The objective of this research proposal is to gain an understanding of the mechanisms underlying cell-type specific actions of activin on key targets of pituitary gonadotropes. Activins are pleiotropic regulators of diverse tissues and cellular functions, often acting through autocrine/paracrine mechanisms. They play a critical role in the pituitary to locally regulate gonadotrope function and promote the differential expression and secretion of the two gonadotropins, FSH and LH. Follistatins are secreted glycoproteins that function extracellularly to bind and modulate the local bioavailability of activin and other related ligands of the TGF-? family through a feedback loop. In the pituitary, as in other tissues, the precise control of the activin/follistatin network helps maintain the functional integrity of target cells and prevents the development of pathologies. The dynamic control of activin/follistatin tone is achieved by the reciprocal actions of activin and follistatin and the self- modulating action of activin that exerts control on follistatin expression. Genetic models have substantiated the importance of follistatin by demonstrating that mice null for follistatin exhibit many embryonic defects and die shortly after birth while follistatin over-expression is associated with varying degrees of infertility. The follistatin gene is a transcriptional target of activin. In gonadotropes, this effect is mediated through the coordinated actions of the activin mediator, Smad3, and a member of the forkhead family of transcription factors, FoxL2. Functional and biochemical experiments have illustrated that FoxL2 is an obligatory partner of Smad3 for activin-dependent transcription of the follistatin gene in gonadotrope-derived cell types. FoxL2 is expressed in a limited number of tissues and human patients with FoxL2 deficiency display the Blepherophimosis-Ptosis- Epicanthus Inversus syndrome (BPES) associated with eyelid defects and premature ovarian failure in a sub- set of affected women. FoxL2 knockout mice exhibit a similar phenotype. FoxL2 is expressed in the pituitary of adult male and female mice and co-localizes with a-glycoprotein and FSH? subunits. FoxL2 protein is also readily detectable in gonadotrope-derived cell lines and siRNA-mediated knockdown strategies have demonstrated that FoxL2 is a critical mediator of activin actions on key transcriptional targets that have thus far been identified such as follistatin, FSH? and GnRH-R. By utilizing complimentary in vitro and in vivo models, the proposed studies of this application aim to provide a better understanding of the central role of FoxL2 in coordinating the Smad3-dependent activin program of gonadotropes, elucidate the mechanism underlying the partnership between FoxL2 and Smad3 and determine how FoxL2 function contributes to the local control of the activin/follistatin network of the pituitary, mechanisms that might prove to be relevant to other FoxL2-expressing tissues. Understanding the mechanism underlying FoxL2 action could illuminate strategies for the differential control of Smad3 targets and identify novel molecular targets with relevance to reproductive and other endocrine disorders.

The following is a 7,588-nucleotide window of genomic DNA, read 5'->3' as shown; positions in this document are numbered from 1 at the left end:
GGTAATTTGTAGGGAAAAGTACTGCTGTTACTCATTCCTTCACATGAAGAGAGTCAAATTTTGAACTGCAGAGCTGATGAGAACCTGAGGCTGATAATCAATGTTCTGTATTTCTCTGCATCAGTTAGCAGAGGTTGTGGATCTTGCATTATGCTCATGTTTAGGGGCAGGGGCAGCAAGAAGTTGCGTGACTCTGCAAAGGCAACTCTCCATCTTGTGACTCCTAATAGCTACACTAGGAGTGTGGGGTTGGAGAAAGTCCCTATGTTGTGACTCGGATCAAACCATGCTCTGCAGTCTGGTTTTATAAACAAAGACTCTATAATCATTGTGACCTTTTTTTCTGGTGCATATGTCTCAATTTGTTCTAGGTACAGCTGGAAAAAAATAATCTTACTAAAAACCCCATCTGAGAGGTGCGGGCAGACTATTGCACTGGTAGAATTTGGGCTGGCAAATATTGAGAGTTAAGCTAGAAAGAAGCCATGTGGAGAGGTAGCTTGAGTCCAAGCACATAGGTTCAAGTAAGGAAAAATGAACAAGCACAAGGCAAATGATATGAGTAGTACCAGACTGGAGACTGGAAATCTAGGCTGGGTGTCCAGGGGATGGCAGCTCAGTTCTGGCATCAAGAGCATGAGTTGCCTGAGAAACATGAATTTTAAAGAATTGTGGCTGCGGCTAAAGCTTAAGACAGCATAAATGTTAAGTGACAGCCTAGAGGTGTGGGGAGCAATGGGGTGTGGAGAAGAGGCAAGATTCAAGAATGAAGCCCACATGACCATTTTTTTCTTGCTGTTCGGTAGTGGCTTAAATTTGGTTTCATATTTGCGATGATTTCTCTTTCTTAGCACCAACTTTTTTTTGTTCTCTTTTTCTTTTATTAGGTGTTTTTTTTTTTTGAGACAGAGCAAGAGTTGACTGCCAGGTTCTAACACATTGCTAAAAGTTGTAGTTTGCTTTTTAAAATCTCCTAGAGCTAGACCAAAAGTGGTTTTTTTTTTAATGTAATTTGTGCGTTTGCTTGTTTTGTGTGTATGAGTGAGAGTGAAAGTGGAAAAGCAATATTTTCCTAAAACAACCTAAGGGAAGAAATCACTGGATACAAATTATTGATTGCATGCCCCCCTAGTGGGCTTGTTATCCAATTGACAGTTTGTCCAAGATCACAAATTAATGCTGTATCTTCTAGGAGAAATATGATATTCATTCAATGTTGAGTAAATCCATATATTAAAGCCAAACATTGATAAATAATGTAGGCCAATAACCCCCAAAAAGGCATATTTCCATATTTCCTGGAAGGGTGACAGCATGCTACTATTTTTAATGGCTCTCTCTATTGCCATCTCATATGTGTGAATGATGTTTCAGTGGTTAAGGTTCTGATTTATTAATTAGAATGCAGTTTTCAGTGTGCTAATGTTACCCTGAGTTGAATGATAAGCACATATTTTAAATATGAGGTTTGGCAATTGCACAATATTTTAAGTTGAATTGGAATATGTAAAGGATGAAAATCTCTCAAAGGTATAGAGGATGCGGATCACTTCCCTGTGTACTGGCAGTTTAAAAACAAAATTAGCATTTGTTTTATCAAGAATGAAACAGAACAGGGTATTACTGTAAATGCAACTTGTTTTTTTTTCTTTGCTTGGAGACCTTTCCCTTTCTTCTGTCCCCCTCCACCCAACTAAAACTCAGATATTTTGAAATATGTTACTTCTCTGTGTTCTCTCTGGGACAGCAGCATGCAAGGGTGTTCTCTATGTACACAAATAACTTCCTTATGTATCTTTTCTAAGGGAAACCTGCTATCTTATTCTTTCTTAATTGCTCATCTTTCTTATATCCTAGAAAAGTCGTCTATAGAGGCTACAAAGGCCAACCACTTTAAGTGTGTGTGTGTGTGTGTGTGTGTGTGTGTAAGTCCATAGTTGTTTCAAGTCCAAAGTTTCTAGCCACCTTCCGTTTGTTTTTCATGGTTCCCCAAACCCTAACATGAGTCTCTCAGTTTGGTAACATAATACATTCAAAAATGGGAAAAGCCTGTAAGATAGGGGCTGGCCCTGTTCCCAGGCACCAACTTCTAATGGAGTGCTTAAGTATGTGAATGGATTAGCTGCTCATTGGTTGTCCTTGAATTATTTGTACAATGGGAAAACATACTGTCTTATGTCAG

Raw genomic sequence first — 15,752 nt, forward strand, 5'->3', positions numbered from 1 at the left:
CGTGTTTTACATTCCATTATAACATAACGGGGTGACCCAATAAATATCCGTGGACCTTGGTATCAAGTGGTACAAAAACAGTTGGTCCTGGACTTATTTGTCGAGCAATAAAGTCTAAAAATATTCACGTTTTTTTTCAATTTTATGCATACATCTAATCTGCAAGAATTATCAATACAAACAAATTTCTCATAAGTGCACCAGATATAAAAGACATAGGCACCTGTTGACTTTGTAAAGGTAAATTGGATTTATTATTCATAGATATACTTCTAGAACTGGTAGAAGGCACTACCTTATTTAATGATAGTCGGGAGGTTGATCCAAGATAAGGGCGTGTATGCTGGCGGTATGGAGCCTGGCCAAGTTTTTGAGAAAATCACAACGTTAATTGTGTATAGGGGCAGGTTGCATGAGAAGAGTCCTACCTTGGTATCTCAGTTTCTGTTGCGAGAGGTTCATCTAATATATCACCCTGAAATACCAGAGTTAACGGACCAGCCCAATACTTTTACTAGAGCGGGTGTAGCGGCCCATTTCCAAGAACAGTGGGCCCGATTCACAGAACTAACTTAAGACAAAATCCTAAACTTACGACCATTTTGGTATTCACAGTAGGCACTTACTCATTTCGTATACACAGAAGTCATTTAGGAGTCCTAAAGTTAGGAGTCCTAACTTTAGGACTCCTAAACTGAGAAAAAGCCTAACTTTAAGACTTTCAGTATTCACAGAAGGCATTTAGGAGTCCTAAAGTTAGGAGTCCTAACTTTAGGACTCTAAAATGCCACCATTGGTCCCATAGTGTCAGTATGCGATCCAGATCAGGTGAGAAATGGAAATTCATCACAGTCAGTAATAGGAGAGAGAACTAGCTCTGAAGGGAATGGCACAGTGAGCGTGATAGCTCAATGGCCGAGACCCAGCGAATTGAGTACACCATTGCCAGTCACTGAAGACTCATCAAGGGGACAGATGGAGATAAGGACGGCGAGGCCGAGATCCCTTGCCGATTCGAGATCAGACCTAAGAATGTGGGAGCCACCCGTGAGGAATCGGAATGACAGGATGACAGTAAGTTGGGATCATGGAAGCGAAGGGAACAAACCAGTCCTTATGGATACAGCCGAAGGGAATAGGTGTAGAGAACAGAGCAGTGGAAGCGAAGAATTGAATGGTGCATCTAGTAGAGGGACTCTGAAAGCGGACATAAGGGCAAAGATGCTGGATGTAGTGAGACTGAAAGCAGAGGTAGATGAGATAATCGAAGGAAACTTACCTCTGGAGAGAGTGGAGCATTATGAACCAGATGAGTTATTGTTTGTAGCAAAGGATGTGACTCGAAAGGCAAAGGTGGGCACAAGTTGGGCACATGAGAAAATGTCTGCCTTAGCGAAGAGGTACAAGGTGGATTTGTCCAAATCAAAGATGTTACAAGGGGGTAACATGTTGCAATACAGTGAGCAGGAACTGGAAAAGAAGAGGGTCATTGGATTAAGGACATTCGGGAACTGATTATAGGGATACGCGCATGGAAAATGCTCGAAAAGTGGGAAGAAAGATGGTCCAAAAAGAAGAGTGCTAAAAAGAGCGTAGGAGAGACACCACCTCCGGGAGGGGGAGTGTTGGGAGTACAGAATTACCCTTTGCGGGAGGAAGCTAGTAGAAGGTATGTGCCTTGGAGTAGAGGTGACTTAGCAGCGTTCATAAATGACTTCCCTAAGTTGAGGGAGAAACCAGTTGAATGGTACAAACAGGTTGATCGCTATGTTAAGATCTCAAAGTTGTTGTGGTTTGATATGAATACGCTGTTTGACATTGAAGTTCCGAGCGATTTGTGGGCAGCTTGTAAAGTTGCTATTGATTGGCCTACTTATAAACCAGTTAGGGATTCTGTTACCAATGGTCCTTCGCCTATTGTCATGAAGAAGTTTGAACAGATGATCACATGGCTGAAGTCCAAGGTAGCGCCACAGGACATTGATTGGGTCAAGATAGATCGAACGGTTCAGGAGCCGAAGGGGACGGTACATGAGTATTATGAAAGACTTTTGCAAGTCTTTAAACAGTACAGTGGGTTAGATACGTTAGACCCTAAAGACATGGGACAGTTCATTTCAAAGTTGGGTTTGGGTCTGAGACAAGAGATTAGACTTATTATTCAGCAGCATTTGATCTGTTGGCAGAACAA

Public Health Relevance

Activins are ubiquitous growth factors known to regulate many cellular processes, including differential FSH expression and secretion from pituitary gonadotropes. Activins control their own bioactivity in part by exerting positive effects on the expression of activin-binding proteins known as follistatins, which are also ubiquitous and often co-localize with activins. Through a better understanding of how activin regulates the expression of follistatin and other key targets in gonadotropes, these studies will facilitate the identification of novel targets that have the potential to selectively target the tissue-specific actions of activin relevant to reproductive and/or other endocrine pathologies.

National Institute of Health (NIH)
Eunice Kennedy Shriver National Institute of Child Health & Human Development (NICHD)
Research Project (R01)
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Study Section
Integrative and Clinical Endocrinology and Reproduction Study Section (ICER)
Program Officer
Lamar, Charisee A
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Salk Institute for Biological Studies
La Jolla
United States
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